One supplier that has been closely tied to Foxconn is New York-based glassmaker Corning Inc. The company has been expected to build a $1 billion glass plant on the Foxconn manufacturing campus. But Wendell Weeks, chairman and chief executive officer of Corning, said in April that two of every three dollars for the plant would have to come from someone else, and state officials have ruled out additional subsidies for the Foxconn project.
Asked when a Corning announcement might be made, Yeung declined to provide any details.
“I think right now we’re still working on those conversations. I don’t really have a whole lot to share,” he said.
“I think there are partners out there, but I really would not be in a position to say beyond that,” Yeung added, when pressed on whether another supplier could take Corning’s place.
Bob O’Brien, a partner at Display Supply Chain Consultants and a former Corning executive, told BizTimes in April the two main Corning competitors – Asahi Glass Co. and Nippon Electric Glass Co. – are not likely to jump in because they face even more challenging economics than Corning does.
During his remarks, Yeung acknowledged the Foxconn project has evolved. A report from Nikkei Asian Review in May suggested Foxconn had opted to produce smaller products in Wisconsin, potentially cutting the size of its investment. At the time, the company issued a statement indicating it was still committed to creating 13,000 jobs and investing $10 billion. Yeung repeated that commitment on Monday.
“A lot has changed. In fact, a lot of the plans that we put together have been modified, updated and some of those we don’t actually know whether they are true anymore, but what has not changed for one is our commitment to the community,” he said.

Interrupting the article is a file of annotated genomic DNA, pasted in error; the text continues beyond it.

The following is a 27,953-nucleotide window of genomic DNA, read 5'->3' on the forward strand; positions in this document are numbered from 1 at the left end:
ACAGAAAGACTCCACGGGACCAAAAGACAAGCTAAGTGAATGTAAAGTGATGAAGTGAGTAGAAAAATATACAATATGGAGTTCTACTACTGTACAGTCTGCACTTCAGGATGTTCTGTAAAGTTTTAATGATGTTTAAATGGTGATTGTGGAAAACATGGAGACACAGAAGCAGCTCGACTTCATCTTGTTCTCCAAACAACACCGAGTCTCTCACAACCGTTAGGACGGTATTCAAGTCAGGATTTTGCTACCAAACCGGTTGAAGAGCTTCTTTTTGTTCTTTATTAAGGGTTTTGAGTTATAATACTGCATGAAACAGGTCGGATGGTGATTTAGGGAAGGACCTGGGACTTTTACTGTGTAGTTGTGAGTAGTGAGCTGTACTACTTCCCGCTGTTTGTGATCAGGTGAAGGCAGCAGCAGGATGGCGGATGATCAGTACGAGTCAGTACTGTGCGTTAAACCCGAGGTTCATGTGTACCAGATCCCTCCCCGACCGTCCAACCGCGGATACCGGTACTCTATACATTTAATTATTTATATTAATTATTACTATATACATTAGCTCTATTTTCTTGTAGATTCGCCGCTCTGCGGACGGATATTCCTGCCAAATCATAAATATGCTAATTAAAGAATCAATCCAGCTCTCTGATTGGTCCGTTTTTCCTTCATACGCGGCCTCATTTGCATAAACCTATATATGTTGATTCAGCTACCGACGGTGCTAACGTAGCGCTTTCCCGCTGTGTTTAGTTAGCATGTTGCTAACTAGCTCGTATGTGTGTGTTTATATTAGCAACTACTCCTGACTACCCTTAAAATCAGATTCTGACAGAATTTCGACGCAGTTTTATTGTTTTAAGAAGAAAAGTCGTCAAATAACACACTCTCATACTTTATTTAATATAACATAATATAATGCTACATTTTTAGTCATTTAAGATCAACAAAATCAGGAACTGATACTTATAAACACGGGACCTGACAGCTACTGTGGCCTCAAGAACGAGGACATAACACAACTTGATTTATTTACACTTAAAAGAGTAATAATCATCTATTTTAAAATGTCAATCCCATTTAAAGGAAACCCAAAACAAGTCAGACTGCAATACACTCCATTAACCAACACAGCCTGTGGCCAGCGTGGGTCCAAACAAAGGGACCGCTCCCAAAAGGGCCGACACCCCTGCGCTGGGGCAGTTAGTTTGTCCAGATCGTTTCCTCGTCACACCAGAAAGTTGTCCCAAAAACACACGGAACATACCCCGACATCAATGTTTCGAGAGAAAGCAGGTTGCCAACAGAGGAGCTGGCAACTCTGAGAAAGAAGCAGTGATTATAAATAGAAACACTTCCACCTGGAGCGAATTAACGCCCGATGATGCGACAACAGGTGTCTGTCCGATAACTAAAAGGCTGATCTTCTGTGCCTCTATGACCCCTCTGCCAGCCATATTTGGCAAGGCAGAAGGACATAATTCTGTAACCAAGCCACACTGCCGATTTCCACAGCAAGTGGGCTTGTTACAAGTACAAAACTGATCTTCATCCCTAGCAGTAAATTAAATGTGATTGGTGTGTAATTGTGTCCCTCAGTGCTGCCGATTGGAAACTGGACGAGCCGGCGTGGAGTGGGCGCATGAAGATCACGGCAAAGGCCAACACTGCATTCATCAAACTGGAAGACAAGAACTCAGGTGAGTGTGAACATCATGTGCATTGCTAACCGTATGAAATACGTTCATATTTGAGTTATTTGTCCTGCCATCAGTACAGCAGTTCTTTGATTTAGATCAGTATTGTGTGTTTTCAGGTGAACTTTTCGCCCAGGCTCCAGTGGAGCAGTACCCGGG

Asked for examples of how plans have changed, Yeung said Foxconn’s work in what he described as an “experimental production line” in Mount Pleasant “would make our factory even more modernized.”
“I think what that means is more robotics,” he said, noting much of the work has focused on advanced manufacturing and Industry 4.0 techniques.
He said that would result in an increased reliance on highly trained workers.
“Many of the workers or our personnel down there will no longer be your old-fashioned, blue-collar workers, many of them will be knowledge workers, developers, engineers (and) professionals,” he told the GMC audience.
He also expressed interest in Foxconn connecting to the available workforce in Milwaukee, but said the company has not gotten behind any single idea for transporting workers to its factory. City and county leaders have proposed different options, including expanded Amtrak service and a dedicated bus route.
“We actually would not rule out any options, including, of course, shuttle and including rail options, and many other ways. One thing that we look at as a benchmark is actually the San Francisco Bay Area,” Yeung said, referencing shuttle services offered to employees by some of the biggest names in tech.
“I think it’s a bit too early for us to say, ‘Yup, let's definitely go do that and let's not fund that one,’” he added. “But I think we would love to have a chance to talk to the City of Milwaukee and actually sit down and explore what are sensible and economical, and actually what would be a good viable option or set of options.”